This design study proposes two different architectures for the implementation of a two-channel,
8bit, 1GSPS ADC on an FMC board. One is based on two single-channel ADCs from Analog Devices (ADI)
using a parallel LVDS interface for their readout by the FPGA of the FMC carrier, while the other
one is based on a dual-channel ADC from Texas Instruments (TI) with a JESD204B interface coupled to
a local FPGA on the FMC (and, optionally, some external memory, also on the FMC).
The reason for putting an extra FPGA (and, optionally, external memory) on the FMC is that our FMC
carriers use an LPC connector which does not provide enough high-speed signal pairs to be able to
pass JESD204B through it. Therefore, a local FPGA takes care of ADC readout and then it makes the
data available to the carrier FPGA via some pre-agreed interface between the two. This implies of
course that, since there is not enough bandwidth to stream the data to the carrier FPGA, the FMC
FPGA must perform the full acquisition, store it and then pass it on to the carrier FPGA at a slower
rate. Hence the need to have an external memory on the FMC in the second scenario, in order to be able
to store more samples than what is possible with just the FMC FPGA block RAMs.
Despite the fact that the JESD204B is a very attractive interface for the readout of high-speed
ADCs, CERN has decided to go for the parallel LVDS solution. The following is the list of arguments
that justify this decision (in random order).
Licensing issues with the JESD204B core
Xilinx, Intel/Altera and Microchip/Microsemi, each provide their own, proprietary JESD204B IP
core. In the case of Xilinx and Intel, the core is available for a fee, with a one-year license. In
the case of Microchip, the core is available at no extra cost if one has already bought a Libero
license. In all these cases, it would be impossible to distribute the full design in OHWR under an
Another alternative could be the
ADI JESD204 core from Analog
Devices, which is available under a GPL2 license. However, CERN does not think that GPL2 is a fully
satisfactory reciprocal licence for HDL, for reasons explained in the following links:
One final alternative would be to develop our own JESD204 IP core, but, given the complexity of the
interface, this is not something that could be ready to be used in the context of the development of
Sample memory considerations
One important requirement for CERN is the ability to be able to store enough samples to represent
several milliseconds worth of data. This is due to the nature of some of the signals that need to be
observed, but also due to WRTD, which can introduce several hundreds of microseconds of delay to the trigger signals.
In the case of the parallel LVDS interface, the FMC carrier has enough of external memory to cover
this requirement. In the case of the JESD204B interface, the FMC FPGA does not have enough block
RAM, which makes it necessary to also add an external memory to the FMC. This in turn has cost,
design complexity and signal integrity implications.
Having two FPGAs of course makes the system more complex to design and to maintain. Also, from the
software/drivers point of view, one needs to always take care of the two FPGAs, make sure that all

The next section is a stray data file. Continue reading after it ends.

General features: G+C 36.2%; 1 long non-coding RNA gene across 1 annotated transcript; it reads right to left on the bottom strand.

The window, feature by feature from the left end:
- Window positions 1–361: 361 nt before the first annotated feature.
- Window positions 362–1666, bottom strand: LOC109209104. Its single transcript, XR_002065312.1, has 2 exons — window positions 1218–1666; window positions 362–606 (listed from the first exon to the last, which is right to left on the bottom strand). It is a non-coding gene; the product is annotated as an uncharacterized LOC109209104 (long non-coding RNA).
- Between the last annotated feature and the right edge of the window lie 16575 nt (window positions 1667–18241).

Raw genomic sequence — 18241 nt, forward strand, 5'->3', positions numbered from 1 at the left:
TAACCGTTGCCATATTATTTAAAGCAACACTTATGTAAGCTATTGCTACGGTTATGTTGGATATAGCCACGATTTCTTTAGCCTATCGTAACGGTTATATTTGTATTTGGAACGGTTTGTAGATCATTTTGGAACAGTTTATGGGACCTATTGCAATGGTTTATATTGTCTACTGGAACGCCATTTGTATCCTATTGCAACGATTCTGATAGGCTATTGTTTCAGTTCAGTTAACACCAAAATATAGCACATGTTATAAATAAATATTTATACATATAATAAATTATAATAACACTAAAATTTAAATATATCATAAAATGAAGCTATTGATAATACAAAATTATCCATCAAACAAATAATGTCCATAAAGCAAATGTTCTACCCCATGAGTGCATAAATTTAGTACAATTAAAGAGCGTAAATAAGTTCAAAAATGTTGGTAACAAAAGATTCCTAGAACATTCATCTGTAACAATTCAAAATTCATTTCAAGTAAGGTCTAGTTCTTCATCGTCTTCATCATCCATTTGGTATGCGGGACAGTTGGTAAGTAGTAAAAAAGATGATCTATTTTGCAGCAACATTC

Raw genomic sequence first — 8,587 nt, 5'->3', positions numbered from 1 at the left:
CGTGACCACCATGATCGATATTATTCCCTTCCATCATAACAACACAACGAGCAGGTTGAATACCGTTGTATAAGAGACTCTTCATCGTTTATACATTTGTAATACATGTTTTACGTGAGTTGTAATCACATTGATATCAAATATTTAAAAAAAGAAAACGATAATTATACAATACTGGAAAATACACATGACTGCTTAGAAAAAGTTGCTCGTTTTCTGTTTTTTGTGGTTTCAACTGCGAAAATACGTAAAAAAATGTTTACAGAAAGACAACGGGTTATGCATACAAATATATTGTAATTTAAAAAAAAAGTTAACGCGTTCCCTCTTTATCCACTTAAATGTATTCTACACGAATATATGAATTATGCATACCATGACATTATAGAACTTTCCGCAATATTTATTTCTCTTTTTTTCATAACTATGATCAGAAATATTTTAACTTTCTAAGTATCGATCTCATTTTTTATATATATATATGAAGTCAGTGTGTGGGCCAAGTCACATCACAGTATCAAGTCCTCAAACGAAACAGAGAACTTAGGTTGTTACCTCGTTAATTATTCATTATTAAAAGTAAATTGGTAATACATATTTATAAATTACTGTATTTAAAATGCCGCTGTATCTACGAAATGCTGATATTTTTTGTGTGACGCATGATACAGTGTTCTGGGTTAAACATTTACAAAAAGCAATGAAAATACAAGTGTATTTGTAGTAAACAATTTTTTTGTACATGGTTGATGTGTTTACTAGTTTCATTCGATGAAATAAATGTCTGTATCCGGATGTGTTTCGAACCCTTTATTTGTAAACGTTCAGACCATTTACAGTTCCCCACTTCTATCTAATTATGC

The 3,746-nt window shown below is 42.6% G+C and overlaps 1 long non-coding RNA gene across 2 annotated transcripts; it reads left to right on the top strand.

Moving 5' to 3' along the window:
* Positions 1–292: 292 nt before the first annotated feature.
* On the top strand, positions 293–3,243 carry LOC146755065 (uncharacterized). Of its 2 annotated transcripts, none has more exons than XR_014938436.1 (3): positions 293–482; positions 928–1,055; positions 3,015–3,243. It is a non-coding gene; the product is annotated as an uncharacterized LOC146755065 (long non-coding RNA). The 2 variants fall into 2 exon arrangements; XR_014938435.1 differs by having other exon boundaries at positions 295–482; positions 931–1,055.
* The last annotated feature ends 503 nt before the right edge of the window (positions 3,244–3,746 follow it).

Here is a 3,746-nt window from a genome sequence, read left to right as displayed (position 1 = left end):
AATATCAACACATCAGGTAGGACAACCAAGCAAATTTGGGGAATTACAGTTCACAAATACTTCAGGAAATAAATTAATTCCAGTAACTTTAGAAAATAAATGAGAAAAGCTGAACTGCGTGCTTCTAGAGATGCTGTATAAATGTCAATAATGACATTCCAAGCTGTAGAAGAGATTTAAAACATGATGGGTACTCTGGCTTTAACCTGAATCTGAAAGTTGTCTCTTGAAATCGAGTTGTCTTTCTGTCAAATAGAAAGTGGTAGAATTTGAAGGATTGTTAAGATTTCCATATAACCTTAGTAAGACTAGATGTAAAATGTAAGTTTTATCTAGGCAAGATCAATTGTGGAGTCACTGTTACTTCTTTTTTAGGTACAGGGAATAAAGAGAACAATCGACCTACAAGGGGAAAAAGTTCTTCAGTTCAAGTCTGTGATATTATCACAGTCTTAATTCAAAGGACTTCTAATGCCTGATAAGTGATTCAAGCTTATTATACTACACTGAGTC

gateware/firmware/software versions are compatible etc.
Another important consideration is that due to WRTD, the
FPGA that implements the triggering logic needs to be fully aware of White Rabbit.
This means to have access to WR time, but also to WR data
(to be able to send/receive triggers over WR). All the necessary circuitry for WR exists on
the FMC carrier board (SFP, DACs, VCXOs, etc), together with the WR PTP core itself. In the case of
the JESD204B interface, since all triggering will be performed by the FMC FPGA, this means that we
will have to somehow provide full access to WR to the FMC FPGA, from the carrier FPGA, while making
sure that we do not deteriorate the performance of WR and WRTD (in terms of accuracy and latency).
Last but not least, the available area on an FMC card is quite limited. Placing an FPGA and
external memory (along with supporting circuitry, such as power supplies) together with the analog
front-end on a single FMC card can be very challenging.
Placing high-speed digital circuits with high pin-counts like the FPGA and external memory on the
FMC will introduce a non-negligible challenge to the circuit designer in terms of maintaining the
signal integrity of the analog front-end. This will be further accentuated by the limited area of
the FMC. We strongly prefer a simpler design with better signal integrity.
The cost of a single-channel ADI ADC is 55EUR, leading to 110EUR for the two channels, while the
cost for the TI ADC is 800EUR. Although both Sundance and CERN have received assurances from TI that
they can offer us significant discounts, even a 60% discount would still make it three times more
expensive. This is of course normal, since it is a much better performance device than the ADI one,
but the ADI already covers the required specifications for this project.
Once the JESD204B ADC has been accounted for (even with a heavy discount), one needs to also
consider the price of the FMC FPGA (and external memory). An MPF300T Polaris FPGA as suggested in
the design study is another 300EUR. Furthermore, with an FPGA and external memories on the FMC, both
using BGA packages, one can also expect more layers and lower tolerances for the PCB production.